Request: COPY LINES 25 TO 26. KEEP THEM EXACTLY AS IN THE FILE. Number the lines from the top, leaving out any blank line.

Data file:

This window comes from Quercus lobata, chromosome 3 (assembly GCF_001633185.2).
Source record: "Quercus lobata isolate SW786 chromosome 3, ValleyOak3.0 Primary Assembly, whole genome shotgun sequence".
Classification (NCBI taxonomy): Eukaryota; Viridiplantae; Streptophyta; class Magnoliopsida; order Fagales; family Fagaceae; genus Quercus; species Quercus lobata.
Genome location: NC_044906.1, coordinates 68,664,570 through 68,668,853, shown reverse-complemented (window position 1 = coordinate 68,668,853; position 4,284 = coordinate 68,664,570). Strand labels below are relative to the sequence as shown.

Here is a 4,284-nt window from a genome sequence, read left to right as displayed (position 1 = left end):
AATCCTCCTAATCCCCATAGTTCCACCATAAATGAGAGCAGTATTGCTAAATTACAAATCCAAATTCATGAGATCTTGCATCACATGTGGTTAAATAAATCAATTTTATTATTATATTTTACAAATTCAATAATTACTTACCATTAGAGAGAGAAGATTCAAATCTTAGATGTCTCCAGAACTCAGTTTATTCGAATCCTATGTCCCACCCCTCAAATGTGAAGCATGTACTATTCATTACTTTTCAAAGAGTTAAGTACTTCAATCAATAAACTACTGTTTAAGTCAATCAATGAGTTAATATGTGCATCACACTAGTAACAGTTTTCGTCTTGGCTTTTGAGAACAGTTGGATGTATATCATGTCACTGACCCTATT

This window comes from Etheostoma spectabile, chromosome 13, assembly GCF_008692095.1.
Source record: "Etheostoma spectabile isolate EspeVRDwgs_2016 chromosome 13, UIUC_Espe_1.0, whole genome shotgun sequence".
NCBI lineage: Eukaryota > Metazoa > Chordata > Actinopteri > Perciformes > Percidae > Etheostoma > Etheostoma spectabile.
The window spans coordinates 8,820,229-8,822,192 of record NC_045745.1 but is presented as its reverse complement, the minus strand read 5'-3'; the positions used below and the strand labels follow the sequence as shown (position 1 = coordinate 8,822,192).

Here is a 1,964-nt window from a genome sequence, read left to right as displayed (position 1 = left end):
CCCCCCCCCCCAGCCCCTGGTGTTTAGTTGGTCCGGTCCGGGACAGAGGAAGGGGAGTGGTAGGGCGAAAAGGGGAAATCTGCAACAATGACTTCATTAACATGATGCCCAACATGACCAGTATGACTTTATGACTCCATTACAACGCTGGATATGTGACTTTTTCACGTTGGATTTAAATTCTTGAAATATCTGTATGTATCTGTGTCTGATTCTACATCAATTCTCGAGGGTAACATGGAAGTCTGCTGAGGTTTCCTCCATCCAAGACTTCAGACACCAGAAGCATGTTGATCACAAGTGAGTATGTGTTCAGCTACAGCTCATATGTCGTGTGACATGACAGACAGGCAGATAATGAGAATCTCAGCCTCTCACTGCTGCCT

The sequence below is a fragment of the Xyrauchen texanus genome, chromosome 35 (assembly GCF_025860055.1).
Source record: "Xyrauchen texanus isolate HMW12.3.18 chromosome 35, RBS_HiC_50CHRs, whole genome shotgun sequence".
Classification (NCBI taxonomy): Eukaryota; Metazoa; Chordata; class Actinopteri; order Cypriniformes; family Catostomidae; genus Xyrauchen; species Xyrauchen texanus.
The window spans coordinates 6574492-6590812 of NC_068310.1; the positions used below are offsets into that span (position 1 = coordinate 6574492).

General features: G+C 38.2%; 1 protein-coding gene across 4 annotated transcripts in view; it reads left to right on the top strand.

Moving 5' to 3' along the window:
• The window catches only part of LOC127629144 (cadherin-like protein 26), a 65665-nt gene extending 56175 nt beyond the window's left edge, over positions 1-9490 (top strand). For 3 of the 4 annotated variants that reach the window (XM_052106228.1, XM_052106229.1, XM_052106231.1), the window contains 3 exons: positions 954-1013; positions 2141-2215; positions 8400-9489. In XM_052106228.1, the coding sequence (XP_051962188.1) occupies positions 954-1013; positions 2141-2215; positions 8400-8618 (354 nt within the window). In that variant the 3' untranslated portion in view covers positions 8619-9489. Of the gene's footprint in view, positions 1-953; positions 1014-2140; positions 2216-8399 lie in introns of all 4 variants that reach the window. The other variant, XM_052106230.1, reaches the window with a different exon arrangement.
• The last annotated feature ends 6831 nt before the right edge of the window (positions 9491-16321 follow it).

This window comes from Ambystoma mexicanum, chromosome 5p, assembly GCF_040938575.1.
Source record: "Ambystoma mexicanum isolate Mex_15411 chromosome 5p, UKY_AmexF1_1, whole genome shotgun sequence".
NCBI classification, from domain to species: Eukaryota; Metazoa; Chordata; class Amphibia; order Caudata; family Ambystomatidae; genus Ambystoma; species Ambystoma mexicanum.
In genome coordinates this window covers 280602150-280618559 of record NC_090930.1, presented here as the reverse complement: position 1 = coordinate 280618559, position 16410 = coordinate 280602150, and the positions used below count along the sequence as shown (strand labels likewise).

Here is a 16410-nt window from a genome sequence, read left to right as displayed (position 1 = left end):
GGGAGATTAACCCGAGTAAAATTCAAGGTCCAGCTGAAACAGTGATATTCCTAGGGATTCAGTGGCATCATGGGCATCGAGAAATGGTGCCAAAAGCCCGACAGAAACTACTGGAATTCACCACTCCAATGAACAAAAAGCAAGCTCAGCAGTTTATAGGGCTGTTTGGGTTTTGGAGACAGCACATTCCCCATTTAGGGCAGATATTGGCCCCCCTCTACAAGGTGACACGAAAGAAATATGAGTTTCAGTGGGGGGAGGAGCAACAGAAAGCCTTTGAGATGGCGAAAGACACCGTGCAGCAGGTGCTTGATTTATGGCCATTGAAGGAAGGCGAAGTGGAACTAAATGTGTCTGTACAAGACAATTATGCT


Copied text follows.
Here is a 16410-nt window from a genome sequence, read left to right as displayed (position 1 = left end):
GGGAGATTAACCCGAGTAAAATTCAAGGTCCAGCTGAAACAGTGATATTCCTAGGGATTCAGTGGCATCATGGGCATCGAGAAATGGTGCCAAAAGCCCGACAGAAACTACTGGAATTCACCACTCCAATGAACAAAAAGCAAGCTCAGCAGTTTATAGGGCTGTTTGGGTTTTGGAGACAGCACATTCCCCATTTAGGGCAGATATTGGCCCCCCTCTACAAGGTGACACGAAAGAAATATGAGTTTCAGTGGGGGGAGGAGCAACAGAAAGCCTTTGAGATGGCGAAAGACACCGTGCAGCAGGTGCTTGATTTATGGCCATTGAAGGAAGGCGAAGTGGAACTAAATGTGTCTGTACAAGACAATTATGCT